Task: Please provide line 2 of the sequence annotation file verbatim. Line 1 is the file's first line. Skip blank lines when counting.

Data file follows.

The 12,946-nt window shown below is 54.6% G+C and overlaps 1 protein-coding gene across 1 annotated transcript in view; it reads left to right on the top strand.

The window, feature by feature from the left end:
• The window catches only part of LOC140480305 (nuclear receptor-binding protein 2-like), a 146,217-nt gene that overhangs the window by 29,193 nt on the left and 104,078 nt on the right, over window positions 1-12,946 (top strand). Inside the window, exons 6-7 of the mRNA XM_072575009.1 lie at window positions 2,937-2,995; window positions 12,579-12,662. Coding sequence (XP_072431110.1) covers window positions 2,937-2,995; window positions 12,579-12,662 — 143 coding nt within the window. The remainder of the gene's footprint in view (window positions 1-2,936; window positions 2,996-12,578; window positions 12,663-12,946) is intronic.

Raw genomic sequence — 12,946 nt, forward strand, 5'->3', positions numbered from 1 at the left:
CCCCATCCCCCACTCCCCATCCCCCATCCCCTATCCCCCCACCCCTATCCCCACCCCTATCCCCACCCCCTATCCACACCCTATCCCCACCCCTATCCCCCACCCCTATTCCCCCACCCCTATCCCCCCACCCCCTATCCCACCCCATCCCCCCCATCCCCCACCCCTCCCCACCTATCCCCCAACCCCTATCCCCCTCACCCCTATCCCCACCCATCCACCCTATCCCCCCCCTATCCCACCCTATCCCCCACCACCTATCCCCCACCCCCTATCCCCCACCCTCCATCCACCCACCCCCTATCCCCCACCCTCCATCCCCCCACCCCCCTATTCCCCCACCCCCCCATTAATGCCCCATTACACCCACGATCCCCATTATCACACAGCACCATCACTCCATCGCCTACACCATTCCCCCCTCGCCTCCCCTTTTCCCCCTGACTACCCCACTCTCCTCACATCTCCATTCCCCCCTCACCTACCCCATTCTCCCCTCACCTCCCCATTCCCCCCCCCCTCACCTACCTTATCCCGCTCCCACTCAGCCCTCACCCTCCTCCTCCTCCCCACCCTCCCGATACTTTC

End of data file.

The window, feature by feature from the left end: